The subtitle of Understanding Media is “the extensions of man”. The genitive here, ‘of man’, is first of all objective. Human being is what is extended as effect, it is not the creator or possessor of extensions as subjective cause.

Like Plato’s forms or ideas, McLuhan’s media are prior to human being and are what first of all engender it in all its manifestations.


  1. whole paragraph here is very important: “One new concept for us: media are ‘ideas’ in action. That is, any technological pattern or grouping of human know-how has the mark of our minds built-into it. The media dynamics are, therefore, parallel to those of our ideas. But many of our ideas are feed-back subliminally from media. Jeep calling unto jeep.” It is possible that “jeep calling unto jeep” here is a dictation error for “beep calling unto beep” — but error or not, the phrase is telling and funny. Around the same time in the late 1950s McLuhan’s unpublished review of of Northrop Frye’s 1957 Anatomy of Criticism has the related “blip calling unto blip”: “an archetype or profile of collective awareness offers small consumer satisfaction in itself. And Professor Frye would disclaim the notion that even the most diaphanous archetype could afford consumer satisfaction to a reader. These profiles or nuclear models of collective postures are not literary bon-bons for passive savoring but rather scientific data suited to the austere producer-oriented mind, data necessary to the public relations engineer and the shaper and ruler of societies. Like Sputnik they have a hook in outer space whence they relay signals to us, blip calling unto blip in the universe of the pictorialized word.”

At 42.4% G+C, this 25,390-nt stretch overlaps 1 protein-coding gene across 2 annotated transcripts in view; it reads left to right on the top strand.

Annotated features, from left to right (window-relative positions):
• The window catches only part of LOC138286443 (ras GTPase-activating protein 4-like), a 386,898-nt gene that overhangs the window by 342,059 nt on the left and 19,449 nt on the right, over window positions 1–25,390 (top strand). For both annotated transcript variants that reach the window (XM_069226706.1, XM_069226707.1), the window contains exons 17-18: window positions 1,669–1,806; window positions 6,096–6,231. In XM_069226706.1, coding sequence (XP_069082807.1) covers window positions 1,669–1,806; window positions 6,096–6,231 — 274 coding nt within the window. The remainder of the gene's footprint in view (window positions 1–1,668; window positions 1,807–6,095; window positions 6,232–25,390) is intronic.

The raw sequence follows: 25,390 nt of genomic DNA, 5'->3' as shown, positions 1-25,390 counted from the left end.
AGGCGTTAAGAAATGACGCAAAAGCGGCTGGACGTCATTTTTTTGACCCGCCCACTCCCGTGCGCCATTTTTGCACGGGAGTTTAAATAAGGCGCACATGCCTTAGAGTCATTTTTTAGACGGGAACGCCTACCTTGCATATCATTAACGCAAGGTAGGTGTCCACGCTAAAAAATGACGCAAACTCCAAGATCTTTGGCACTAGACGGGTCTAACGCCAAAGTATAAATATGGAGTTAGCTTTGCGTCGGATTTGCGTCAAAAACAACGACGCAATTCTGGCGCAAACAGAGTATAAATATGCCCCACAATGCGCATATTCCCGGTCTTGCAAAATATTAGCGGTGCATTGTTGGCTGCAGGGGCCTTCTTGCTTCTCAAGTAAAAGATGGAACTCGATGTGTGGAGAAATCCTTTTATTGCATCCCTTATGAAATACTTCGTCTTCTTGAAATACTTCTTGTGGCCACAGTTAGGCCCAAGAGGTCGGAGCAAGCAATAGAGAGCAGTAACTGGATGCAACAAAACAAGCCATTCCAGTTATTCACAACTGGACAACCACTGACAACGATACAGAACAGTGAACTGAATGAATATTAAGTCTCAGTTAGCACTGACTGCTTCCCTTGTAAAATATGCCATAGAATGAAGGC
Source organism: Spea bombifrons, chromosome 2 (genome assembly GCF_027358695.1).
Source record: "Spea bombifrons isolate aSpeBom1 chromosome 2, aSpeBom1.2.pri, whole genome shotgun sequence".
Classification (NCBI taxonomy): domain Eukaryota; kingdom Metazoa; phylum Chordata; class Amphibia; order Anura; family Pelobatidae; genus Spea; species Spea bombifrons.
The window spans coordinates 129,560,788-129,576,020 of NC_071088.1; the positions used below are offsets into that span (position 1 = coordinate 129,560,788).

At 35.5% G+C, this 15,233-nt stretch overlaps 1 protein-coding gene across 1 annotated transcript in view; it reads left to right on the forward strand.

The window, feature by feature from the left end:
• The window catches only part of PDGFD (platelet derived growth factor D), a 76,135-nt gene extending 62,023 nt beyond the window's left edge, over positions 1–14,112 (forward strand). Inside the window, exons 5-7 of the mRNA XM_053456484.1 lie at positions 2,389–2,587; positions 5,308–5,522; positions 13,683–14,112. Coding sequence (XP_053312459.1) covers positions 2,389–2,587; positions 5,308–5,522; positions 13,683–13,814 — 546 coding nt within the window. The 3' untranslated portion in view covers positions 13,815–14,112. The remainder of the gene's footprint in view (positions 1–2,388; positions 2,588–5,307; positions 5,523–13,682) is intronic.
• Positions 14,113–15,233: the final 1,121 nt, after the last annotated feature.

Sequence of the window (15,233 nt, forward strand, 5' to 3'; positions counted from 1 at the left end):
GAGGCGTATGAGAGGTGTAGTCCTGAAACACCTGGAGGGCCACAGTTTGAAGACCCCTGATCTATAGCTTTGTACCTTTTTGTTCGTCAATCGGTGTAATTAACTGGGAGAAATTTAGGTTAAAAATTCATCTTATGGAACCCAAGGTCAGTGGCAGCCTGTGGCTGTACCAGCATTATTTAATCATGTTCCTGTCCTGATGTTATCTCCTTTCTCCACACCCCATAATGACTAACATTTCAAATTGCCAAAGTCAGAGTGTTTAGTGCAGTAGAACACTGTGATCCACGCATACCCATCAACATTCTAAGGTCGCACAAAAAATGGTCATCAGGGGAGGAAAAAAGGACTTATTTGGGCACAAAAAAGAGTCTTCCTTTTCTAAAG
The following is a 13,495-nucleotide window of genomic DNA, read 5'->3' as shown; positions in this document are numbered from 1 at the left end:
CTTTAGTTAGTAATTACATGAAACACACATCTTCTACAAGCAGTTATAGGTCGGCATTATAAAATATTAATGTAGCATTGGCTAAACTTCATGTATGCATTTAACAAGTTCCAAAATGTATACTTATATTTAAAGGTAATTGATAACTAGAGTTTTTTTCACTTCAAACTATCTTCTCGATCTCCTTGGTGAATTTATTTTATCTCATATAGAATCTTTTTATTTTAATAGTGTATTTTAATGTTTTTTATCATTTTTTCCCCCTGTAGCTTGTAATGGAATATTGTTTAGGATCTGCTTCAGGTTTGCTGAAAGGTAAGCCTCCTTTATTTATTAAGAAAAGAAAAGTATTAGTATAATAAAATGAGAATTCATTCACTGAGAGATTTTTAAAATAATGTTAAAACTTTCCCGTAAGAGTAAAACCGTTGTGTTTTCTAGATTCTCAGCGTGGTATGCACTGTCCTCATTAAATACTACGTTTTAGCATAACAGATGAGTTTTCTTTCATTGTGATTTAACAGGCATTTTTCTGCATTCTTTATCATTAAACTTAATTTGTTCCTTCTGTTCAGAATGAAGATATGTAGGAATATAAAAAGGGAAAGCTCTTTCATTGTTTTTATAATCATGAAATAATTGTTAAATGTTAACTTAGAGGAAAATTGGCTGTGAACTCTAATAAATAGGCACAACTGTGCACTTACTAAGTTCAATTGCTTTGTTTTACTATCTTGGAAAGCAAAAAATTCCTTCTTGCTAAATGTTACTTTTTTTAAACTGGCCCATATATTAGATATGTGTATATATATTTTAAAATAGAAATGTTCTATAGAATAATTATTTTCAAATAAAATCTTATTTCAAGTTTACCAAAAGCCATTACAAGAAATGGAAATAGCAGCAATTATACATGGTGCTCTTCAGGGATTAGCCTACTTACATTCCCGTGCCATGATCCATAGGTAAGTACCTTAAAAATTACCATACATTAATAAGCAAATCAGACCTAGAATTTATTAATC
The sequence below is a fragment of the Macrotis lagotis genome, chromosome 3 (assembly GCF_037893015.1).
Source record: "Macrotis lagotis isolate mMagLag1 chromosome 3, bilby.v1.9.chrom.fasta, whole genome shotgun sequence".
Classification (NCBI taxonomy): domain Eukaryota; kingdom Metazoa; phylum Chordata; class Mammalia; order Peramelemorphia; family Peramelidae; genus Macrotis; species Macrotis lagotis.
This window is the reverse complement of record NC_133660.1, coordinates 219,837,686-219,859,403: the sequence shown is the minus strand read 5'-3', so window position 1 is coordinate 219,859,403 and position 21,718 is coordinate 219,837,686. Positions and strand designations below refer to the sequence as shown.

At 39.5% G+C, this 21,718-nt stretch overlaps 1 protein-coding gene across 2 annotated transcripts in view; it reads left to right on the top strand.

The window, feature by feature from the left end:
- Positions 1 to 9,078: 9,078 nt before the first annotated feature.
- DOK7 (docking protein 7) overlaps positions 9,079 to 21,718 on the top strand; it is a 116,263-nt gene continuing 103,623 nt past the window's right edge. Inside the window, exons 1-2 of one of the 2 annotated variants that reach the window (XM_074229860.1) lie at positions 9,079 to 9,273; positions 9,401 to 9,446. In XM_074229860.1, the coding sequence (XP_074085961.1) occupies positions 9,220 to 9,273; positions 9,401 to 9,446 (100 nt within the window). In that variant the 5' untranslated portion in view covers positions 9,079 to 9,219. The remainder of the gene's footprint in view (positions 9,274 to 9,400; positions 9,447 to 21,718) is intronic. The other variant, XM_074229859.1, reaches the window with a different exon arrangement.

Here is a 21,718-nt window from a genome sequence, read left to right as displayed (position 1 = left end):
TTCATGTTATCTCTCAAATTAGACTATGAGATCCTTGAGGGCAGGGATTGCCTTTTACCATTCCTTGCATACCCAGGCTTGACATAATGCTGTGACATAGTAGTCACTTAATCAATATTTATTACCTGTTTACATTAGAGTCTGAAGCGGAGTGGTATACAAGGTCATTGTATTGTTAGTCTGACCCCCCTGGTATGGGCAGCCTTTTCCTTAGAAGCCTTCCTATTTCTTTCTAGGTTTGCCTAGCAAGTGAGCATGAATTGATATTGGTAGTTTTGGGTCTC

2. McLuhan’s citation is a slight abbreviation. Lewis has: “I, at the outset, unmask the will that is behind the time-philosophy…”. “At the outset” here is not only an off-hand phrase marking the initial stage of Lewis’ composition. It may also be taken as ‘situating myself at the origin of things’, hence giving him the possibility of seeing into “the heart” of their genesis.
  3. See The essential plurality of the forms of being.
  4. Lodge, ‘The Comparative Method in Philosophy’. For reference and discussion see The Comparative Method of Rupert Lodge.
  5. Intuiting the point — it would require much further thought until McLuhan could formulate the subtitle to Understanding Media, a full thirty years after his M.A, thesis, as “the extensions of man”.
  6. McLuhan would later have many other terms for this sort of outreach, of course. Above all: ‘extension’.
  7. All these terms appear in the citations from Lewis, Lodge and McLuhan given in the body of the post above.